"This is just one of many exciting changes that we are working on before we open the museum for its second season on Saturday, April 2," said Larry Luxenberg. president of the Appalachian Trail Museum Society. "Second phase development and new exhibits are being planned, and we have an extensive effort underway to offer programs on Sunday afternoons for all ages, especially children. Of course, all of this takes resources."
Luxenberg said the museum board of directors and others are actively seeking financial contributions in order to receive a $50,000 matching grant that has been offered to the museum. In order to receive the $50,000, a like amount needs to be raised from other sources. The Appalachian Trail Museum depends completely on private donations for operating funds.
Equally important is the need for volunteers to serve as museum docents, maintenance team members and program leaders. Luxenberg said program leaders will educate the public, inspire young people, entertain children, preserve the Appalachian Trail's natural environment, spotlight the trail's rich history, acknowledge the trail's pioneer hikers, and in general celebrate all those who contribute to the Appalachian Trail community.
Gwen Loose, program chair for the museum, said preliminary plans for season two programs include:
- Story-telling, songs and activities for children
- Arts and crafts on the Appalachian Trail (photography, painting, handcrafts)
- Natural features of the Appalachian Trail
- Trail maintenance techniques
- Hiker skills and equipment - past and present
- Shelter building
- History of Appalachian Trail maintaining clubs
- Pioneer hiker profiles and why they are important
- First person hiking experiences and accomplishments
Other topics are invited, and they may be submitted to email@example.com for consideration. Anyone interested in being an Appalachian Trail Museum volunteer may respond to firstname.lastname@example.org or 717-486-4083.
Additionally, Loose said there probably will be hikes led by program leaders who will tie a hike to a specific topic, such as plants and other life along the Appalachian Trail.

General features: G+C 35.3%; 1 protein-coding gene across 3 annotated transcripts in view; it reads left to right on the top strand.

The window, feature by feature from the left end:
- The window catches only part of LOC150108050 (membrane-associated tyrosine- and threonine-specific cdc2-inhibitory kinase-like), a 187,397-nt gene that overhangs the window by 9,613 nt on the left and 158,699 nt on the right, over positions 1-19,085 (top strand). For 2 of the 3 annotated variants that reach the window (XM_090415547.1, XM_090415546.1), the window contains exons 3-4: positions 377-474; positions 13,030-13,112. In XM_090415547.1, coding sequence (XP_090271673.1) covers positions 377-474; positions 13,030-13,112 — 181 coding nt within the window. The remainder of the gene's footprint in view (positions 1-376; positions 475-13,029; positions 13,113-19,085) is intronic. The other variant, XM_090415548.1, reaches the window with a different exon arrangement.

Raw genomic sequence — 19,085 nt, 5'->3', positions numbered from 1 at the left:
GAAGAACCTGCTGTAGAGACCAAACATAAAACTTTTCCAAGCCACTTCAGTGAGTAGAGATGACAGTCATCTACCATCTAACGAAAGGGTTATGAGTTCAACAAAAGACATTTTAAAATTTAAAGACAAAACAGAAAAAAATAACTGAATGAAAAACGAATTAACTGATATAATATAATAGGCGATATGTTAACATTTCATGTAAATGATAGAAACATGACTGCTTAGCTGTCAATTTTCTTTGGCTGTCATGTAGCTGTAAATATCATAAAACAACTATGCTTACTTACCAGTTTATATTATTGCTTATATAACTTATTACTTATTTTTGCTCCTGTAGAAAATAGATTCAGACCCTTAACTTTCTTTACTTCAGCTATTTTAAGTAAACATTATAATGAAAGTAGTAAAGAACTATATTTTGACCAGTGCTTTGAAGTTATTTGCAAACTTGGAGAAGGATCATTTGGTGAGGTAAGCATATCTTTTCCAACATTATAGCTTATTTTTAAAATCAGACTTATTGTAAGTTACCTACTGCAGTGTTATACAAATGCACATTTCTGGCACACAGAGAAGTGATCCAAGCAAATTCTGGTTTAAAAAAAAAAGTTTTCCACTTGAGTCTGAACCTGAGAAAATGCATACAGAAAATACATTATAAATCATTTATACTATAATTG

Luxenberg said that when the museum held its grand opening on June 5, 2010, complete with state and Appalachian Trail Conservancy dignitaries, more than 750 attended and this was a terrific start. During its first season, from June through October 2010, the Appalachian Trail Museum attracted 8,300 visitors from across the United States and internationally. It also drew praise from the media and tourism officials.
Located in a 200-year-old, restored grist mill in historic Pine Grove Furnace State Park and at the midway point of the 2,181-mile-long Appalachian Trail, the museum is across from the Pine Grove General Store on Pennsylvania Route 233 in Cumberland County.
About the Appalachian Trail Museum Society
The Appalachian Trail Museum Society, a 501-C-3 not-for-profit organization formed in 2002, organizes programs, exhibits, volunteers and fundraising nationwide for the Appalachian Trail Museum. The museum opened on June 5, 2010, as a tribute to the thousands of men, women and families who have hiked and maintained the 2,181 mile long hiking trail that passes through 14 states from Maine to Georgia. Located in the Pine Grove Furnace State Park in Gardners, Pennsylvania, the museum is conveniently near Carlisle, Gettysburg and Chambersburg, Pennsylvania. Additional information is available at www.atmuseum.org.
MEDIA CONTACT - Joe Patterson - Appalachian Trail Museum Society